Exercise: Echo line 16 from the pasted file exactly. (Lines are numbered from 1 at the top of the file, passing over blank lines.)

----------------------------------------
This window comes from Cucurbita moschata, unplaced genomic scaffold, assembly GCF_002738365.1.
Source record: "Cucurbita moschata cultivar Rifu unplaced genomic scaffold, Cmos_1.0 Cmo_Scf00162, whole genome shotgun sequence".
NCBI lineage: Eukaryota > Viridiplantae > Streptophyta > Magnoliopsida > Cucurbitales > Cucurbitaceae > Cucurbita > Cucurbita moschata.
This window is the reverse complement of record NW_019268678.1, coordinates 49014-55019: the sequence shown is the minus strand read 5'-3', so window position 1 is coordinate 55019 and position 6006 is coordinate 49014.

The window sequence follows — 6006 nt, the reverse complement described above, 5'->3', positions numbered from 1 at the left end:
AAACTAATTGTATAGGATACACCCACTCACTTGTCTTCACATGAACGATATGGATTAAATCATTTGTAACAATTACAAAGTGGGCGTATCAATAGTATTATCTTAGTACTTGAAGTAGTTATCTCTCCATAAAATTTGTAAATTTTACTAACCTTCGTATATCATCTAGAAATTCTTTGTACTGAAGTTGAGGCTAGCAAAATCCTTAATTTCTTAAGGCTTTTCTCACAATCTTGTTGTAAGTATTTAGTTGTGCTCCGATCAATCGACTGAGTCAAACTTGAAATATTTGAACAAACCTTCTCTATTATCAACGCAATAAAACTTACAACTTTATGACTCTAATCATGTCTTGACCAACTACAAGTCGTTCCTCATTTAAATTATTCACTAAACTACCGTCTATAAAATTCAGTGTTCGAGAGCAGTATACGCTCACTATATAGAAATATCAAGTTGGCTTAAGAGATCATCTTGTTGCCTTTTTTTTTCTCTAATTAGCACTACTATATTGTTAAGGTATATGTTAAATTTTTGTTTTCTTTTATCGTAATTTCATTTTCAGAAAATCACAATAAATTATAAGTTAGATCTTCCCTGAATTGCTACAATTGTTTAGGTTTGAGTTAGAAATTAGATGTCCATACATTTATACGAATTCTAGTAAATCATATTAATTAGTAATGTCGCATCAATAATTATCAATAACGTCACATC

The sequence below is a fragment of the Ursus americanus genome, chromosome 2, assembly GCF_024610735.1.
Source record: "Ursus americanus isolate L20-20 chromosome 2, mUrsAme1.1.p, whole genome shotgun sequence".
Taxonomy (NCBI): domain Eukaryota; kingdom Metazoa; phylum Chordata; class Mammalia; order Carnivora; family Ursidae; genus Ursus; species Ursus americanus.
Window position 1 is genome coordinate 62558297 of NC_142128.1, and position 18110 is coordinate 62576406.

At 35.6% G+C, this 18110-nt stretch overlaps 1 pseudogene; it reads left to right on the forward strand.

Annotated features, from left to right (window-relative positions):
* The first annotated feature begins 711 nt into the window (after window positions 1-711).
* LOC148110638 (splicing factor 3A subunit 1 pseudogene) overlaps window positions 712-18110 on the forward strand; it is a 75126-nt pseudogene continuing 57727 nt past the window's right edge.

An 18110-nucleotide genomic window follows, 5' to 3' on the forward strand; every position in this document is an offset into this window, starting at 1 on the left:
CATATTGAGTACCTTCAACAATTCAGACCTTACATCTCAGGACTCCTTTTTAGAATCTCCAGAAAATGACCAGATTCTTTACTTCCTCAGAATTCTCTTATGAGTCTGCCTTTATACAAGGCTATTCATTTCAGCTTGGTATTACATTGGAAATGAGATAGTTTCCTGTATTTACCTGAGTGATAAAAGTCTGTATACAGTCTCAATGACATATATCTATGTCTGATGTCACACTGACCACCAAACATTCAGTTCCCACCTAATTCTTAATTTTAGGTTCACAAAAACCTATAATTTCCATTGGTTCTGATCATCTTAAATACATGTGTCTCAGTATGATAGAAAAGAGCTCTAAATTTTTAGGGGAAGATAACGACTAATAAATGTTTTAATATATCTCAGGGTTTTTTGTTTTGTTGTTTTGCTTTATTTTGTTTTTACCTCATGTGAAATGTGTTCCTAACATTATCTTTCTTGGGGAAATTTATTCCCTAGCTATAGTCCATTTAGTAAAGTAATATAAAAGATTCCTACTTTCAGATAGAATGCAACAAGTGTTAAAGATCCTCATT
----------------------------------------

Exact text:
CATATTGAGTACCTTCAACAATTCAGACCTTACATCTCAGGACTCCTTTTTAGAATCTCCAGAAAATGACCAGATTCTTTACTTCCTCAGAATTCTCTTATGAGTCTGCCTTTATACAAGGCTATTCATTTCAGCTTGGTATTACATTGGAAATGAGATAGTTTCCTGTATTTACCTGAGTGATAAAAGTCTGTATACAGTCTCAATGACATATATCTATGTCTGATGTCACACTGACCACCAAACATTCAGTTCCCACCTAATTCTTAATTTTAGGTTCACAAAAACCTATAATTTCCATTGGTTCTGATCATCTTAAATACATGTGTCTCAGTATGATAGAAAAGAGCTCTAAATTTTTAGGGGAAGATAACGACTAATAAATGTTTTAATATATCTCAGGGTTTTTTGTTTTGTTGTTTTGCTTTATTTTGTTTTTACCTCATGTGAAATGTGTTCCTAACATTATCTTTCTTGGGGAAATTTATTCCCTAGCTATAGTCCATTTAGTAAAGTAATATAAAAGATTCCTACTTTCAGATAGAATGCAACAAGTGTTAAAGATCCTCATT